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Biochemistry. 1991 Apr 23;30(16):3988-4001.

Ligand binding to heme proteins: connection between dynamics and function.

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Department of Physics, University of Illinois, Urbana-Champaign 61801.


Ligand binding to heme proteins is studied by using flash photolysis over wide ranges in time (100 ns-1 ks) and temperature (10-320 K). Below about 200 K in 75% glycerol/water solvent, ligand rebinding occurs from the heme pocket and is nonexponential in time. The kinetics is explained by a distribution, g(H), of the enthalpic barrier of height H between the pocket and the bound state. Above 170 K rebinding slows markedly. Previously we interpreted the slowing as a "matrix process" resulting from the ligand entering the protein matrix before rebinding. Experiments on band III, an inhomogeneously broadened charge-transfer band near 760 nm (approximately 13,000 cm-1) in the photolyzed state (Mb*) of (carbonmonoxy)myoglobin (MbCO), force us to reinterpret the data. Kinetic hole-burning measurements on band III in Mb* establish a relation between the position of a homogeneous component of band III and the barrier H. Since band III is red-shifted by 116 cm-1 in Mb* compared with Mb, the relation implies that the barrier in relaxed Mb is 12 kJ/mol higher than in Mb*. The slowing of the rebinding kinetics above 170 K hence is caused by the relaxation Mb*----Mb, as suggested by Agmon and Hopfield [(1983) J. Chem. Phys. 79, 2042-2053]. This conclusion is supported by a fit to the rebinding data between 160 and 290 K which indicates that the entire distribution g(H) shifts. Above about 200 K, equilibrium fluctuations among conformational substates open pathways for the ligands through the protein matrix and also narrow the rate distribution. The protein relaxations and fluctuations are nonexponential in time and non-Arrhenius in temperature, suggesting a collective nature for these protein motions. The relaxation Mb*----Mb is essentially independent of the solvent viscosity, implying that this motion involves internal parts of the protein. The protein fluctuations responsible for the opening of the pathways, however, depend strongly on the solvent viscosity, suggesting that a large part of the protein participates. While the detailed studies concern MbCO, similar data have been obtained for MbO2 and CO binding to the beta chains of human hemoglobin and hemoglobin Z├╝rich. The results show that protein dynamics is essential for protein function and that the association coefficient for binding from the solvent at physiological temperatures in all these heme proteins is governed by the barrier at the heme.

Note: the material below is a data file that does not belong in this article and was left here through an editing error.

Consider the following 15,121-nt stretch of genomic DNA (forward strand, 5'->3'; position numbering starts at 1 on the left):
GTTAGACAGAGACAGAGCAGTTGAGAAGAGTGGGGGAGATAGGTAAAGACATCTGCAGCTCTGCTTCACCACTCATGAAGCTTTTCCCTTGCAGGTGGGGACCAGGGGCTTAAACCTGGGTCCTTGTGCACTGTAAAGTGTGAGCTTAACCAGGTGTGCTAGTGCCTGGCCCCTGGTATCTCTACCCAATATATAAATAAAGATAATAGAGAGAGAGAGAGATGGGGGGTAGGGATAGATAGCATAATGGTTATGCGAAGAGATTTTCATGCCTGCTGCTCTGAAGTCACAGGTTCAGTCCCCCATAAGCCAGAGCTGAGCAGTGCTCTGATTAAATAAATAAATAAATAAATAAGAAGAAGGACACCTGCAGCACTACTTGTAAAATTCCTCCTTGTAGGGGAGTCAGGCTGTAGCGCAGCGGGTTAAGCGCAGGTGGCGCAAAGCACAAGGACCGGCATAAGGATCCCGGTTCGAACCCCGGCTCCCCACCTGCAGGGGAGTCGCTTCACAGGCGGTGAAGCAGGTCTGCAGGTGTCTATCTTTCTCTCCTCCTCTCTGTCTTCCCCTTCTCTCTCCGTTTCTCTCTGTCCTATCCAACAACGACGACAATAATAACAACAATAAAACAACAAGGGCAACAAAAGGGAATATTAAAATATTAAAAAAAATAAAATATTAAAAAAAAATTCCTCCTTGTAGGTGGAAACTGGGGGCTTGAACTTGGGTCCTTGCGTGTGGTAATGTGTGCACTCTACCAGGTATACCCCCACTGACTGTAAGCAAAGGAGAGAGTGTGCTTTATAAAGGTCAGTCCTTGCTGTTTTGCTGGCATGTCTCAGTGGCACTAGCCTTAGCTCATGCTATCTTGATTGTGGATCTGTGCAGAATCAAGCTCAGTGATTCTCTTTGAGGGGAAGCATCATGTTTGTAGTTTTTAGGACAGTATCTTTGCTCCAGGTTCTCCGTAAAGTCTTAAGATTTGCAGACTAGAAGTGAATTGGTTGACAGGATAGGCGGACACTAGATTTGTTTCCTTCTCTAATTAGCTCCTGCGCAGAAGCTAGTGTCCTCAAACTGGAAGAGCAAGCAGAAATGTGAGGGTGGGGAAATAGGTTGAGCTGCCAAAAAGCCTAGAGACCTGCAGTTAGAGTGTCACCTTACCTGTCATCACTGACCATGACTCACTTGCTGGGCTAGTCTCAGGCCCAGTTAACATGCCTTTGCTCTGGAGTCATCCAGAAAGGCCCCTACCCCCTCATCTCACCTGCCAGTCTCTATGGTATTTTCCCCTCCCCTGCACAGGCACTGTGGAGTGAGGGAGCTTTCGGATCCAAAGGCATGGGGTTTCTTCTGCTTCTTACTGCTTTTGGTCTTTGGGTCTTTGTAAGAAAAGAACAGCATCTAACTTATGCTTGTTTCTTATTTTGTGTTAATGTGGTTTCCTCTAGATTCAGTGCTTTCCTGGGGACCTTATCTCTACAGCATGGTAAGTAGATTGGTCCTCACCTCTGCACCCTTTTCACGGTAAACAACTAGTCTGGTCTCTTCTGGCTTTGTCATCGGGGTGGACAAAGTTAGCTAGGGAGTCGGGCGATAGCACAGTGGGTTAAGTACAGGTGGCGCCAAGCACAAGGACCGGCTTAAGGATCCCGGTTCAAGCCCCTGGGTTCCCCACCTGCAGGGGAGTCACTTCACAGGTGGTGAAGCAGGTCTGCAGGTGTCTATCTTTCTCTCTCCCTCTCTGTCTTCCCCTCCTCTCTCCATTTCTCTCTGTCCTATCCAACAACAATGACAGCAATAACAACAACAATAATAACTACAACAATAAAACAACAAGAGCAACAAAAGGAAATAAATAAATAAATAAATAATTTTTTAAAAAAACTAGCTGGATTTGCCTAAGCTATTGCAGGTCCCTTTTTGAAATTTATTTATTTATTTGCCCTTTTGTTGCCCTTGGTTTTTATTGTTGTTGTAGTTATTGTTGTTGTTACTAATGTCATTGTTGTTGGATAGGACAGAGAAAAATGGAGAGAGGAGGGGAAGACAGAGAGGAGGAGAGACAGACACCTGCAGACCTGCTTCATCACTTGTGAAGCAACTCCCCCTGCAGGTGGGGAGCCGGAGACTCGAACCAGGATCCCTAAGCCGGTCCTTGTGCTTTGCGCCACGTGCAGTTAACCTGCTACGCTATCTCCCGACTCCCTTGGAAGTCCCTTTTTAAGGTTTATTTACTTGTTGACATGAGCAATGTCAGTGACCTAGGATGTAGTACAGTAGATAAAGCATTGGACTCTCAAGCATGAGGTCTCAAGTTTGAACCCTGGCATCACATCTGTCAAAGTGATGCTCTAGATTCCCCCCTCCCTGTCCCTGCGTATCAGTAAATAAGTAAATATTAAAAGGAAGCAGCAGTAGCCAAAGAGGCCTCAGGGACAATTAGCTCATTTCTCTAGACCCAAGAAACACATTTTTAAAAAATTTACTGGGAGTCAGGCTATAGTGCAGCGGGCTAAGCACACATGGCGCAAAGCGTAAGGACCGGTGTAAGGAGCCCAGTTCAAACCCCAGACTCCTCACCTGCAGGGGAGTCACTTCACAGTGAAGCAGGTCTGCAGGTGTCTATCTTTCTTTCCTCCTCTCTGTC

[Indexed for MEDLINE]

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